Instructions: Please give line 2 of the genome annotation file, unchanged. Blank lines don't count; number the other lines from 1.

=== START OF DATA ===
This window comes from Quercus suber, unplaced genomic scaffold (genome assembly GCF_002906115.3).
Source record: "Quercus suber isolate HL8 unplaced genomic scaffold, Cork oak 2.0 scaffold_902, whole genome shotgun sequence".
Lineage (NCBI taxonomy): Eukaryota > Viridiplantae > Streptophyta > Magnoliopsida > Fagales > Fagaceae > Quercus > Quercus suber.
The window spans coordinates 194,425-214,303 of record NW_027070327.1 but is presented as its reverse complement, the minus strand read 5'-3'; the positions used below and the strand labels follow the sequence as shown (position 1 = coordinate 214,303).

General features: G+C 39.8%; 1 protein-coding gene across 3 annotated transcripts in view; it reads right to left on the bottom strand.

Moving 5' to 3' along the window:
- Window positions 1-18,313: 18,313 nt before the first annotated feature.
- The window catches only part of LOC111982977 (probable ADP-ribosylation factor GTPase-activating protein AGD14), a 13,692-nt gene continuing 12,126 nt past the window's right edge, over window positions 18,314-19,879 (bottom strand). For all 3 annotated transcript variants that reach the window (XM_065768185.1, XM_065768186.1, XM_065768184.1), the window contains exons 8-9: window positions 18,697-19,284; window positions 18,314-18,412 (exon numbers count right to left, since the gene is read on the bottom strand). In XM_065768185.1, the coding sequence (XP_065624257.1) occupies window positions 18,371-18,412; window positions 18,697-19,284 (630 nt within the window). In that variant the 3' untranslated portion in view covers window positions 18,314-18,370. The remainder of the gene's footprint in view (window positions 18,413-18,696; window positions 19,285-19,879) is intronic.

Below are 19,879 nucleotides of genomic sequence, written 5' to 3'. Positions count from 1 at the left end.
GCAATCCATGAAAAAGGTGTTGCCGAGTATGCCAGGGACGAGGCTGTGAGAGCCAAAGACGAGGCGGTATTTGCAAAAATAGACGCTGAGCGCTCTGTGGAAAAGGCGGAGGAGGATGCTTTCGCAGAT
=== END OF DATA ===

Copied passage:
Source record: "Quercus suber isolate HL8 unplaced genomic scaffold, Cork oak 2.0 scaffold_902, whole genome shotgun sequence".